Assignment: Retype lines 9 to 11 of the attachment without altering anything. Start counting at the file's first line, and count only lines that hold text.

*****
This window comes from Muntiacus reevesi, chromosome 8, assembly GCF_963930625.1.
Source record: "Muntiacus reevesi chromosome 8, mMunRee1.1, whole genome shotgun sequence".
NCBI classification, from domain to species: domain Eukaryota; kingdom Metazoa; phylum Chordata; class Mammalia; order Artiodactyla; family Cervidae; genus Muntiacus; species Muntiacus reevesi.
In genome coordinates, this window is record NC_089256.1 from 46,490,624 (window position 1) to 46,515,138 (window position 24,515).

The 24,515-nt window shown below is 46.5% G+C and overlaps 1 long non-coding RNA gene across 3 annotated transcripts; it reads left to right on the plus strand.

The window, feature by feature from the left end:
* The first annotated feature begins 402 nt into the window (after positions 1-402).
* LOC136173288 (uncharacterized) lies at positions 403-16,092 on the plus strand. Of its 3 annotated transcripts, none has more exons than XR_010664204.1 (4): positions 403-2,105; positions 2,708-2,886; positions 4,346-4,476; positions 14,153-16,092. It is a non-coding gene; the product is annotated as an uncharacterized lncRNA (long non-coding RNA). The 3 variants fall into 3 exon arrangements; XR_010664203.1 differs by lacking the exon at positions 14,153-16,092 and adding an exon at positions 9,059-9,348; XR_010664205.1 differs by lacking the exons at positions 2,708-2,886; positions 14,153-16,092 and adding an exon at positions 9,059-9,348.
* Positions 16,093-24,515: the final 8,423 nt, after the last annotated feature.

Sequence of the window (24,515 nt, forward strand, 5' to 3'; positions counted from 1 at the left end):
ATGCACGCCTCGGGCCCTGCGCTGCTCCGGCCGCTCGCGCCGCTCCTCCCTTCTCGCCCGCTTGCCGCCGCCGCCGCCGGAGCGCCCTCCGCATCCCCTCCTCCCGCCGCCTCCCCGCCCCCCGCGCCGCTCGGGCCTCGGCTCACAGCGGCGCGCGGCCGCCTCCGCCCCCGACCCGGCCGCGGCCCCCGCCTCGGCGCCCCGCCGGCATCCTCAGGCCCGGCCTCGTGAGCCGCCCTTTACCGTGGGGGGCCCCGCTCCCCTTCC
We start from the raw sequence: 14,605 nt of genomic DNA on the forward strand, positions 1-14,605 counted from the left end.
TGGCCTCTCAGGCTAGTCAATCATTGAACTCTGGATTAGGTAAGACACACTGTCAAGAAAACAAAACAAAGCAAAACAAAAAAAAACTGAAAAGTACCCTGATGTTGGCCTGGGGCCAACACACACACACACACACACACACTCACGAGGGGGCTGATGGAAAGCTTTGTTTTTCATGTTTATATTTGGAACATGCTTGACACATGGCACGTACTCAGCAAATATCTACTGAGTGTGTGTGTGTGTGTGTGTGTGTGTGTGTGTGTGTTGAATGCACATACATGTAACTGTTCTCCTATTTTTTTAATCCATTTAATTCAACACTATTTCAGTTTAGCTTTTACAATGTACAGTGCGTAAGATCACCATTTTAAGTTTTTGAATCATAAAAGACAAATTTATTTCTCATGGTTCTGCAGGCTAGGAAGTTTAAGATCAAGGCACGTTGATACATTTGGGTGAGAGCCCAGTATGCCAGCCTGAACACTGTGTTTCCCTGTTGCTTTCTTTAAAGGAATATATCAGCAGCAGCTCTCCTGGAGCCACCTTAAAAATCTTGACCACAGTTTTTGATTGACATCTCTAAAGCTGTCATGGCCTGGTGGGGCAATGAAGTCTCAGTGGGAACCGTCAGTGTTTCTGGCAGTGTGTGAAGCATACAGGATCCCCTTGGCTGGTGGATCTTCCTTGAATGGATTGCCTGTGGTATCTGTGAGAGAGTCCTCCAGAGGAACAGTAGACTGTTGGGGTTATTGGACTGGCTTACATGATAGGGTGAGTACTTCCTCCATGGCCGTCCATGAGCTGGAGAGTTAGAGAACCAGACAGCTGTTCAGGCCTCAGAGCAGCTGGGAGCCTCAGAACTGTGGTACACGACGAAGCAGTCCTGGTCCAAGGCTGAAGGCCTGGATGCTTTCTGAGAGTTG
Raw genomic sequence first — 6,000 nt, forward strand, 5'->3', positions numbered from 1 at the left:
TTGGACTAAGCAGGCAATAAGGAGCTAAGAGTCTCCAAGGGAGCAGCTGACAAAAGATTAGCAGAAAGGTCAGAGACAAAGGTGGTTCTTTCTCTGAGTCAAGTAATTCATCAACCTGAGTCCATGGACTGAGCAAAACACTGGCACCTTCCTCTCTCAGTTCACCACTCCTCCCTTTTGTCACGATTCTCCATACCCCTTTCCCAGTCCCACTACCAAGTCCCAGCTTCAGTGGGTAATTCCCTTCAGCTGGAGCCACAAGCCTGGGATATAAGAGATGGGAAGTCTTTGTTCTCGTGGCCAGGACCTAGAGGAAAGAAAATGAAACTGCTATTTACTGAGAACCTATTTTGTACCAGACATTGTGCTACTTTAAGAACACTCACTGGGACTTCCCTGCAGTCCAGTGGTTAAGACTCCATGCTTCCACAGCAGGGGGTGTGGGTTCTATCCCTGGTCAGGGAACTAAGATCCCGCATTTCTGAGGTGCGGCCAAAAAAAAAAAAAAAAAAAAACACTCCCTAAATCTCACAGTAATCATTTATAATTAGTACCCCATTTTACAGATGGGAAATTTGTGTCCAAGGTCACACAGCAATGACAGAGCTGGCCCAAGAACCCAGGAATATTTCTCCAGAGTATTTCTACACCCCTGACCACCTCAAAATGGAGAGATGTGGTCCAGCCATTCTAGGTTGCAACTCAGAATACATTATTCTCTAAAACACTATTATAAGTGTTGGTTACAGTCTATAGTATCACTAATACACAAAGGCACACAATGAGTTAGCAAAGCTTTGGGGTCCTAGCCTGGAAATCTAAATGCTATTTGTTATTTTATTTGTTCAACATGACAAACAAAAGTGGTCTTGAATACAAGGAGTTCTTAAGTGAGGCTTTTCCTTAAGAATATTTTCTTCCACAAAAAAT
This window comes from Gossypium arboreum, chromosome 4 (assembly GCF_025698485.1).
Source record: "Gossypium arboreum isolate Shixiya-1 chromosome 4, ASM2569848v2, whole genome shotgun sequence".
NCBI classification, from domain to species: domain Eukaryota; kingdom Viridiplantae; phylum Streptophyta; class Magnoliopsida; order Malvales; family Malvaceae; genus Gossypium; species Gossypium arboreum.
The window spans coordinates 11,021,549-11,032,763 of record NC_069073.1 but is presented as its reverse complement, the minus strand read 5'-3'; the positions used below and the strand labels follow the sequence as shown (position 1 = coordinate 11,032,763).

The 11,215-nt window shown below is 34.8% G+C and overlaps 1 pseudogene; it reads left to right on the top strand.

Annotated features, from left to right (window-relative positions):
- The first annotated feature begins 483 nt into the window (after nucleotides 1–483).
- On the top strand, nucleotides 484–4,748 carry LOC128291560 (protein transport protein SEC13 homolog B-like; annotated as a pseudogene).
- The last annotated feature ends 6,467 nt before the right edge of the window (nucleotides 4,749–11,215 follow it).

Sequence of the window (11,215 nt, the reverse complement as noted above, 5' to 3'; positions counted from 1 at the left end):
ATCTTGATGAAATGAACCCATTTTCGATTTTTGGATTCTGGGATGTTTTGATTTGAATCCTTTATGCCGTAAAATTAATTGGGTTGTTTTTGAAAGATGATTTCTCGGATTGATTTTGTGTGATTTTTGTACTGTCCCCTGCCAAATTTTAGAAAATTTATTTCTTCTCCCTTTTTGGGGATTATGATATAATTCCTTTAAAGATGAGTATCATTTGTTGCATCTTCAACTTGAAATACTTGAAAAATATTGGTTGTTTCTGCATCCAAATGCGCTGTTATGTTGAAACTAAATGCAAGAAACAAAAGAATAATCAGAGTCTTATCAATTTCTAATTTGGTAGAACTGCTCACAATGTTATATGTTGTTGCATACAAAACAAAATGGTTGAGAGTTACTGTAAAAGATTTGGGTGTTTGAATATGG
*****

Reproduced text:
* Positions 16,093-24,515: the final 8,423 nt, after the last annotated feature.

Sequence of the window (24,515 nt, forward strand, 5' to 3'; positions counted from 1 at the left end):
ATGCACGCCTCGGGCCCTGCGCTGCTCCGGCCGCTCGCGCCGCTCCTCCCTTCTCGCCCGCTTGCCGCCGCCGCCGCCGGAGCGCCCTCCGCATCCCCTCCTCCCGCCGCCTCCCCGCCCCCCGCGCCGCTCGGGCCTCGGCTCACAGCGGCGCGCGGCCGCCTCCGCCCCCGACCCGGCCGCGGCCCCCGCCTCGGCGCCCCGCCGGCATCCTCAGGCCCGGCCTCGTGAGCCGCCCTTTACCGTGGGGGGCCCCGCTCCCCTTCC